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The Downside of Using WordPress

WordPress is one of the more common and popular blogging platforms used today, Programmers, marketers and bloggers in general, love its simplicity to use, myriad of powerful plugins, and open source programming. However as many people are discovering, there are some downsides to using wordpress, and it’s not the right platform for every job or client.

Security

Security, or more correctly the lack of security, is probably wordpresses biggest downside. Because it’s so widely used and open source it’s a natural target for hackers. There are plugins that help you lockdown wordpress a wordpress firewall plugin and ways keep an audit trail to help keep track of changes and even ways to limit access to your admin panel by IP, but at the end of the day, from a security standpoint wordpress is a block of swiss cheese. So you should always make sure you have backups and keep your wordpress and plugins up to date.

Maintenance

Over the past year wordpress has dramatically increased the frequency and complexity of their new releases. In 2008 wordpress moved from wordpress 2.3 to 2.7, with more than one update requiring major changes to database schema. For organizations who are interested in doing business and not being a system admin for the ever changing world of wordpress, all of time maintaing a wordpress CMS, can make it look fairly unatractive. Normal maintenance combined with the required due dillegence for security can and will probably eat up a few man hours every month. If you are responsible for more than one blog the time commitment grows geometrically, often to the point of absurdity. Once you’ve commited to the wordpress platform it’s like getting a tattoo, getting rid of it is going to cost a bit of money, and be very painful. Ignore the maintenance aspect of wordpress and the weak security will come back to haunt you. It won’t be a matter of if your blog gets hacked, it will be just a matter of when.

Lack of Enterprise Features

Earlier this year Wired Magazine published an article saying blogging was dead. While this was probably a well executed piece of linkbait (which worked), one thing the article was right about, personal, and single author blogs are dying out, and being replaced by bigger multi-author blogs. These new blogs bear more resemblance to magazines and newspapers than than to blogs in the classical sense. WordPress has been slow to incorporate and enhance some of the key features enterprise publishers look for and need in a CMS. For example you can schedule posts for future publications with wordpress, but the most recent version removed this information from the dashboard. The post administration screen now shows “post publishes in 9 days” instead of the actual time and date of publication, which is a pretty serious oversight. Other features include a lack of native advertising management, instead relying on plugins, and the absence of built in template editor. IMHO features like this keep wordpress from being given serious consideration by mainstream publishers.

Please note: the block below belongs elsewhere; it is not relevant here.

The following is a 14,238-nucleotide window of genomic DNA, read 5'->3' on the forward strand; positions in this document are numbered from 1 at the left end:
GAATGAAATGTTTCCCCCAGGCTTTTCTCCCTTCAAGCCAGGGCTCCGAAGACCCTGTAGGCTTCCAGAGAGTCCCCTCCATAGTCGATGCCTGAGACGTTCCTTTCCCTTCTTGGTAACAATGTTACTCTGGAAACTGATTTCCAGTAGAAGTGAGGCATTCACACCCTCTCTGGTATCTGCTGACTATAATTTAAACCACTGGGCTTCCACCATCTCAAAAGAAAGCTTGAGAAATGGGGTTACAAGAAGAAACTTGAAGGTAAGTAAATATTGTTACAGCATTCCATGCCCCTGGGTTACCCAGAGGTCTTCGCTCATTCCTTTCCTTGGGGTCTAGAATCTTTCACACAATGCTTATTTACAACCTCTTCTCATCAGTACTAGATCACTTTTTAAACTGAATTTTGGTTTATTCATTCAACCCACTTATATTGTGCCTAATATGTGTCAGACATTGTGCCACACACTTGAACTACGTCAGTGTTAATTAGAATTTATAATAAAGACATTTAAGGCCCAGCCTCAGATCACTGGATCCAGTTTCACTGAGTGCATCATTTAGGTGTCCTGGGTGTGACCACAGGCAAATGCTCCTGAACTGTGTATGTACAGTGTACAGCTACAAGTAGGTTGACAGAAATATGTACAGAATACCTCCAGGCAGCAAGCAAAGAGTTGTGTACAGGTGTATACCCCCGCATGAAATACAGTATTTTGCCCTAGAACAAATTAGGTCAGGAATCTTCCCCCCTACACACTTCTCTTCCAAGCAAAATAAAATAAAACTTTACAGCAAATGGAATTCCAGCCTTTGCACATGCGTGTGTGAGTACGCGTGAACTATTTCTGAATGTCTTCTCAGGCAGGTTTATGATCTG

While I’ve painted a pretty grim picture, there is a lot to like about wordpress. You can’t beat the price, and if you invest the time, it can be an amazingly powerful piece of software. But choosing wordpress for your site, or your clients sites, is something you should give serious consideration too. Locking someone into a piece of software that requires a significant time investment for upkeep, isn’t for everyone, especially if there isn’t someone who is technologically savvy with time to devote to the upkeep. Think of wordpress as finicky european sports car, it may spend a lot of time in the shop, but when it’s out on the road, cornering like it’s on rails, it’s hard not enjoy it. If you do decide to move to wordpress Google recently released some tools to make the migration easier.

About the Author